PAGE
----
How to Avoid (or Recover From) Diabetes

Keep this worldwide epidemic from affecting your life.
From the March 2018 Trumpet Print Edition

Diabetes is now the eighth-biggest killer in the world, accounting for 1.5 million deaths each year, according to the World Health Organization (who). New cases of diabetes have nearly quadrupled worldwide since 1980, rising to a staggering 422 million people annually by 2016.

Once considered a disease of affluence, diabetes has now spread to every corner of the globe, with two thirds of cases occurring in low-to-middle-income countries. And the price tag, at a crushing $827 billion annual cost, has the who admitting in its first Global Diabetes Report that the disease could threaten the economies of all nations.

The truth is, though, that we have tremendous power over this disease—through the way we live.

What Is Diabetes?

There are three main forms of the disease. Type 1, with no known cure, is where the pancreas stops producing the hormone insulin and as a result, sugar builds up in the blood instead of being used as energy. Type 2 results from the body’s ineffective use of insulin and comprises the majority of people with diabetes around the world. The third, gestational diabetes, is a temporary condition in women with high blood glucose (sugar) levels during pregnancy.

The mechanisms of the disease are intricate. According to Dr. Robert Lustig, professor of pediatrics at the University of California–San Francisco, the way your body stores fat is a carefully regulated process controlled primarily by the hormone leptin. If we gain excess weight, the additional body fat produces extra leptin that sends satiation signals to the brain, causing us to stop feeling hungry.

But as we consume a diet heavy in sugar and processed foods, our body no longer hears the messages telling it to stop eating and burn fat. This continued onslaught produces abnormally high blood sugar levels with repeated surges in insulin, in turn causing cells to become insulin resistant. In short, there is a metabolic miscommunication in the body when leptin and insulin levels are continually disrupted, eventually leading to Type 2 diabetes.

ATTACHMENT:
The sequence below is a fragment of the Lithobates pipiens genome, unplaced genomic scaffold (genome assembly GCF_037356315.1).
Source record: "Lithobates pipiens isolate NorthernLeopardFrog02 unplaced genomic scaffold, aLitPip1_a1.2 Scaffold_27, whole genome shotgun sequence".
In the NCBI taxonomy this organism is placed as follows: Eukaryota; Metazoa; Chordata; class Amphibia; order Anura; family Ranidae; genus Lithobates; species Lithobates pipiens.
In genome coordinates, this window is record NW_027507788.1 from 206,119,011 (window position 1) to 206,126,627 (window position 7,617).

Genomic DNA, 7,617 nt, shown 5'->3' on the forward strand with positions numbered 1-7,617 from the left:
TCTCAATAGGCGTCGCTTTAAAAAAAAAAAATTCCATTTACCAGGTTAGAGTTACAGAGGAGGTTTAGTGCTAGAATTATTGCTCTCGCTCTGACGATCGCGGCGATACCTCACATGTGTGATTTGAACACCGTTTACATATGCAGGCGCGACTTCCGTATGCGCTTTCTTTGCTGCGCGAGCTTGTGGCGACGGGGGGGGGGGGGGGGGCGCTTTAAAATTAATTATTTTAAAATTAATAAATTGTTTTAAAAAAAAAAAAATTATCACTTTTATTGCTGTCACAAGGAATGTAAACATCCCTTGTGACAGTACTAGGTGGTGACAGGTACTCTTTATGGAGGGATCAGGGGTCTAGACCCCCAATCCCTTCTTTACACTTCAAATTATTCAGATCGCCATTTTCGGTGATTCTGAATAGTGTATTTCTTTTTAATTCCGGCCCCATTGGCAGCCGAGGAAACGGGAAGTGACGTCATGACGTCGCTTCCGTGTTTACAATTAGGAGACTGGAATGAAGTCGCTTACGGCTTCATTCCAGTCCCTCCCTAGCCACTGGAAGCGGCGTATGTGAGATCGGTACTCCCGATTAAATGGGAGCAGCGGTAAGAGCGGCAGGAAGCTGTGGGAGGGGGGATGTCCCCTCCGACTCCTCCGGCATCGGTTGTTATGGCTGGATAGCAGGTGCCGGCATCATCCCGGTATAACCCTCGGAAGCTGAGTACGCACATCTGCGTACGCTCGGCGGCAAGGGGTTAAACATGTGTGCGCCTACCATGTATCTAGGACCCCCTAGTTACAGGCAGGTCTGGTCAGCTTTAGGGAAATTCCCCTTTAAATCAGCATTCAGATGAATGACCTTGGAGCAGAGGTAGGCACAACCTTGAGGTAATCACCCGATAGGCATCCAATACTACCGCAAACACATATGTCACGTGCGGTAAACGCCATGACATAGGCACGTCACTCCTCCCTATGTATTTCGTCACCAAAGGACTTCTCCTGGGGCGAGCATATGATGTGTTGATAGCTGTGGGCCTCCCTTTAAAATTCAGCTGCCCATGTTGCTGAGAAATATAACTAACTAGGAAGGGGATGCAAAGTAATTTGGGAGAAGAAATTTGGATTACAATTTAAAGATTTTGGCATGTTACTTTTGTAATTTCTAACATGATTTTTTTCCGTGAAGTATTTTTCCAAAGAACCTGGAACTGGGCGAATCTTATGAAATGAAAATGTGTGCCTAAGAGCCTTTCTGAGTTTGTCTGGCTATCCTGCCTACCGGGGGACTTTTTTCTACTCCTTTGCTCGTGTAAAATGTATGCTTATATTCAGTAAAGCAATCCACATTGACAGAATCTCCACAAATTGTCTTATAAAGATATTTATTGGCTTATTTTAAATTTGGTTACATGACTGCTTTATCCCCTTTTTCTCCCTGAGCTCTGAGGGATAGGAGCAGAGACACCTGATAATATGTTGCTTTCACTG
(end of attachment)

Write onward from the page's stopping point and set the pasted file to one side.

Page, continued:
Grave Health Implications

Those with Type 2 diabetes are two to four times more likely to get cardiovascular disease, and 80 percent of these will die prematurely by an estimated 12 to 14 years. Other repercussions include nerve damage, infections leading to amputations, blindness, kidney failure and increased medical costs two to five times higher than for the average person (International Journal of Health Sciences).

The steady rise in diabetes is to a large degree a manifestation of our flawed, modern society. Fueled by rapid urbanization, unhealthy foods and increasingly sedentary lifestyles, the march of diabetes has closely paralleled that of obesity; almost 90 percent of people with Type 2 diabetes are overweight or obese (U.S. National Library of Medicine). Such is the interdependence between each other that the term “diabesity” has been coined.

Still, science fiddles while Rome burns, seeking the unlikely prospect of a cure via the pharmaceutical pipeline or genetic cause. In fact, a reversal of trends may lie in the simple notion of a lifestyle change.

Effective Diabetes Lifestyle Tips

Studies show that exercise may be one of the most powerful ways of getting diabetes under control. It increases the number of insulin receptors in muscle and the sensitivity of the body to insulin, which releases the pancreas of the burden of constant insulin production. Exercise also results in the release of appetite-suppressing hormones and neurotransmitters that help to forestall overeating.

Nutritionally, if you have or are in danger of getting diabetes, you should eliminate all refined grains, sugars and processed foods, especially those made with fructose and high fructose corn syrup.

Michael Pollan, authorof The Omnivore’s Dilemma: A Natural History of Four Meals, advocates building your day around real foods—fruits and vegetables supported by lean protein and a smaller consumption of whole-grain carbohydrates.

This approach also stays clear of chemicals and genetically modified organisms, focusing on organic and sustainable food sources.

What Can Be Done?

Scientists have proved that even small amounts of weight loss (as little as 10 pounds) can keep your blood sugar levels within a healthy range and reduce the risk of diabetic complications. But further, you can actually reverse diabetes or come off medications altogether, according to Ann Albright, Ph.D., director of diabetes translation at the Centers for Disease Control and Prevention.

In one study, people with Type 2 diabetes exercised about three hours a week and limited their calories to between 1,200 and 1,800 a day. Within a year, about 10 percent improved to the point that their blood sugar levels were no longer in the diabetes range, and 15 to 20 percent were able to stop taking their diabetes medications altogether (WebMD.com).

All this information adds up to great news: You don’t have to be part of the diabetes epidemic. But remember, particularly if you are diabetic or prediabetic, your lifestyle will make or break you. Be mindful about your habits from day to day. Stick to whole, unprocessed foods and get your body moving to avoid becoming a statistic.